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Article
June 18, 1955

ANTIHISTAMINICS FOR ALLERGIC AND PYROGENIC TRANSFUSION REACTIONS

JAMA. 1955;158(7):529-531. doi:10.1001/jama.1955.02960070005002
Abstract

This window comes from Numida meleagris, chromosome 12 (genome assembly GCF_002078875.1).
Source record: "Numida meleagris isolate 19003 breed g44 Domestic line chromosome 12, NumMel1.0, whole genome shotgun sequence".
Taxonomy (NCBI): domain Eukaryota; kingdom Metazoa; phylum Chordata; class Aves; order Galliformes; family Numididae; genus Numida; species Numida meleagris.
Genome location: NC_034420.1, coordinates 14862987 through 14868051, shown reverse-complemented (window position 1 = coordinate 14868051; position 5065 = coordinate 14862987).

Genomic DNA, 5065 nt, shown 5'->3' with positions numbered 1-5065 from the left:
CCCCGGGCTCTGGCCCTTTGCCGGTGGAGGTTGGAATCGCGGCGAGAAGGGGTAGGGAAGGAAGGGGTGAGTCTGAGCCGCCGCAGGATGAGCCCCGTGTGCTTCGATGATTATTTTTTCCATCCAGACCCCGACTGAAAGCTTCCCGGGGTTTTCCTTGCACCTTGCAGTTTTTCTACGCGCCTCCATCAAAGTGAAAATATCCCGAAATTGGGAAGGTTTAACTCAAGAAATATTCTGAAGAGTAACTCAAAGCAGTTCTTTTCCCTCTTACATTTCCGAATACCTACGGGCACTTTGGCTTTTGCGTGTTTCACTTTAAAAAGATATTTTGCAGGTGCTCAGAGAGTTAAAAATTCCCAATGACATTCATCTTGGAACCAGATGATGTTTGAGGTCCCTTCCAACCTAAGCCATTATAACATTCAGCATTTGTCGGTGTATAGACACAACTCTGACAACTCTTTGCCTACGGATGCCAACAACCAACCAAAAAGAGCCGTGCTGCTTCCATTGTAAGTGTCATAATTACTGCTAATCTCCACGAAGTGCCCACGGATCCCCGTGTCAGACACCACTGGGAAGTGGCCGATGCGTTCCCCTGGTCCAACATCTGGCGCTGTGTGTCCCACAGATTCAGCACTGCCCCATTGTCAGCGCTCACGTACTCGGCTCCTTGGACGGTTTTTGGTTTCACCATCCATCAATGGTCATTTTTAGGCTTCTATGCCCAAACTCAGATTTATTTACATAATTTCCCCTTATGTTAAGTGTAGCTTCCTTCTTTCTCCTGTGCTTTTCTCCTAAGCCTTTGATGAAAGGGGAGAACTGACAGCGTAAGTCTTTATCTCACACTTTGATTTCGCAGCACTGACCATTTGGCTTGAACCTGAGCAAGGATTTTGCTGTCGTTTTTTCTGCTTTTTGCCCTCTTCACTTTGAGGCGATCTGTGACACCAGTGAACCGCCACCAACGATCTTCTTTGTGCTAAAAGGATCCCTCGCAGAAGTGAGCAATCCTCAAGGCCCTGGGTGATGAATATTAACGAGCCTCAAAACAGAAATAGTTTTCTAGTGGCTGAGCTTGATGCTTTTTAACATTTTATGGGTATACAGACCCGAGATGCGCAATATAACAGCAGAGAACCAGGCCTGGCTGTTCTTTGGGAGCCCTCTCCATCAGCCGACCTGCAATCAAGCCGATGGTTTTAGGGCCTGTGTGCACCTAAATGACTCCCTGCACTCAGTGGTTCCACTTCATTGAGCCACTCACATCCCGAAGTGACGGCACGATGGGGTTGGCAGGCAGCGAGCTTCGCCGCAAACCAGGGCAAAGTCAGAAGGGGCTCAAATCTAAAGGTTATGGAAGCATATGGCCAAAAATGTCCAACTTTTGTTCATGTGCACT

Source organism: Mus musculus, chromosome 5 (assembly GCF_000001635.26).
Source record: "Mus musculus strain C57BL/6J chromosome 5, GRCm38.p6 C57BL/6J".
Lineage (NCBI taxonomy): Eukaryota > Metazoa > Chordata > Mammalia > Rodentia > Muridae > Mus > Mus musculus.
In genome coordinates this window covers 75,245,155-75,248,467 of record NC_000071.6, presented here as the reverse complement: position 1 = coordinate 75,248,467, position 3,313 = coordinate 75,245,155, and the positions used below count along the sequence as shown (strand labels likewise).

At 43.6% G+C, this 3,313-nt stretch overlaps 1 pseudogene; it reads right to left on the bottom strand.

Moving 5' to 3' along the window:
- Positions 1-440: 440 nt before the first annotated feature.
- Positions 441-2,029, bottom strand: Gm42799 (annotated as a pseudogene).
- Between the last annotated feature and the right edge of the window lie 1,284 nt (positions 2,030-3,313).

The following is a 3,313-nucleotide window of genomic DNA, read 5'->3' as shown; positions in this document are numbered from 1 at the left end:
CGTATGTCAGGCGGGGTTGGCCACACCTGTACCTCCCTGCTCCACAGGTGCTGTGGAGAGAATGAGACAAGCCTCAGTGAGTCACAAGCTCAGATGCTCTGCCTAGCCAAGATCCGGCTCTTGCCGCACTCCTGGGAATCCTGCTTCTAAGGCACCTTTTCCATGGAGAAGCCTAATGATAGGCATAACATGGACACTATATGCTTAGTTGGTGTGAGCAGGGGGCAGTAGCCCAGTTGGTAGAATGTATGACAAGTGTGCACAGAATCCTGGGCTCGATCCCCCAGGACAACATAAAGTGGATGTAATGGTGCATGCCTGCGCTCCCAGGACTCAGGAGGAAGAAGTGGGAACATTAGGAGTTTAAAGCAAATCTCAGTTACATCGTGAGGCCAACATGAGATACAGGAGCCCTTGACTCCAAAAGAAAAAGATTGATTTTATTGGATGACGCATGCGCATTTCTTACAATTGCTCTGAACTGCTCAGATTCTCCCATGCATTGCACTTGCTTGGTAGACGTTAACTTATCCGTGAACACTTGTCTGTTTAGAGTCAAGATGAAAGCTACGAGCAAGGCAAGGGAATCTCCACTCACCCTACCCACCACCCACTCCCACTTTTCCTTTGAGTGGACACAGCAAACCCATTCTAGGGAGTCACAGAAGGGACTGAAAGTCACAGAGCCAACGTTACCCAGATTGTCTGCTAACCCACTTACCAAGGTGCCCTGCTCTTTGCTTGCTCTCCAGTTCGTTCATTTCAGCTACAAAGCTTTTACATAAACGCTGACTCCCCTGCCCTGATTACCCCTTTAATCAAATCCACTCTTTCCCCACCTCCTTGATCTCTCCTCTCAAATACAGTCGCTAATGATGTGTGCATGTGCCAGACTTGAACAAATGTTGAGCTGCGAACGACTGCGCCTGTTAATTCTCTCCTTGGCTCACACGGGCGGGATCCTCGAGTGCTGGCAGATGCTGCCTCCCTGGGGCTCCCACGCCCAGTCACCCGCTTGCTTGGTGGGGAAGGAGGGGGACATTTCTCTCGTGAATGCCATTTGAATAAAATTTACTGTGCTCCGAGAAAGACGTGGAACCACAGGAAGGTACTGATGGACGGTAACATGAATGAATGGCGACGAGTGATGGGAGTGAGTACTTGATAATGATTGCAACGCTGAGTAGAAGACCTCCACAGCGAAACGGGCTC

During the past few years several reports have appeared that indicate that injectable antihistaminic drugs are useful for the prevention of allergic and pyrogenic blood transfusion reactions. Ferris, Alpert, and Coakley1 reported on their experience with 607 transfusions following the addition of 25 mg. of tripelennamine (Pyribenzamine) to 500 ml. of whole blood. Compared with a control group the incidence of allergic reactions was reduced from 2.69 to 0.16%. Surprising, however, was their observation that by the same method the incidence of pyrogenic reactions was reduced from 4.31% to none. The authors concluded, by citing the lack of adequate understanding of the pathophysiology of pyrogenic reactions, that pyrogenic reactions may be a response to histamine liberation and may occur on an allergic basis. More recently Frankel and Weidner2 suggested the use of chlorprophenpyridamine (Chlor-Trimeton) maleate for the prevention of allergic and pyrogenic reactions and stated that they had

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